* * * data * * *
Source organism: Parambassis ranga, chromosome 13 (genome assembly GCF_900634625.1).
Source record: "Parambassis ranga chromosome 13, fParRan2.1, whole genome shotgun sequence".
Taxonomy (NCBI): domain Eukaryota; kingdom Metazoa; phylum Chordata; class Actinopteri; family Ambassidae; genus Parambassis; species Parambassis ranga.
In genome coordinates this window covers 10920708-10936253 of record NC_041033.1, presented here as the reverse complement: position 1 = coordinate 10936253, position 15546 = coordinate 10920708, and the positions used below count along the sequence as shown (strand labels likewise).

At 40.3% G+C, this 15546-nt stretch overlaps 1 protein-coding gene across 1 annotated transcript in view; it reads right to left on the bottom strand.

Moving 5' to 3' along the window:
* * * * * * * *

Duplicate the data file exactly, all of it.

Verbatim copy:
Source organism: Parambassis ranga, chromosome 13 (genome assembly GCF_900634625.1).
Source record: "Parambassis ranga chromosome 13, fParRan2.1, whole genome shotgun sequence".
Taxonomy (NCBI): domain Eukaryota; kingdom Metazoa; phylum Chordata; class Actinopteri; family Ambassidae; genus Parambassis; species Parambassis ranga.
In genome coordinates this window covers 10920708-10936253 of record NC_041033.1, presented here as the reverse complement: position 1 = coordinate 10936253, position 15546 = coordinate 10920708, and the positions used below count along the sequence as shown (strand labels likewise).

At 40.3% G+C, this 15546-nt stretch overlaps 1 protein-coding gene across 1 annotated transcript in view; it reads right to left on the bottom strand.

Moving 5' to 3' along the window: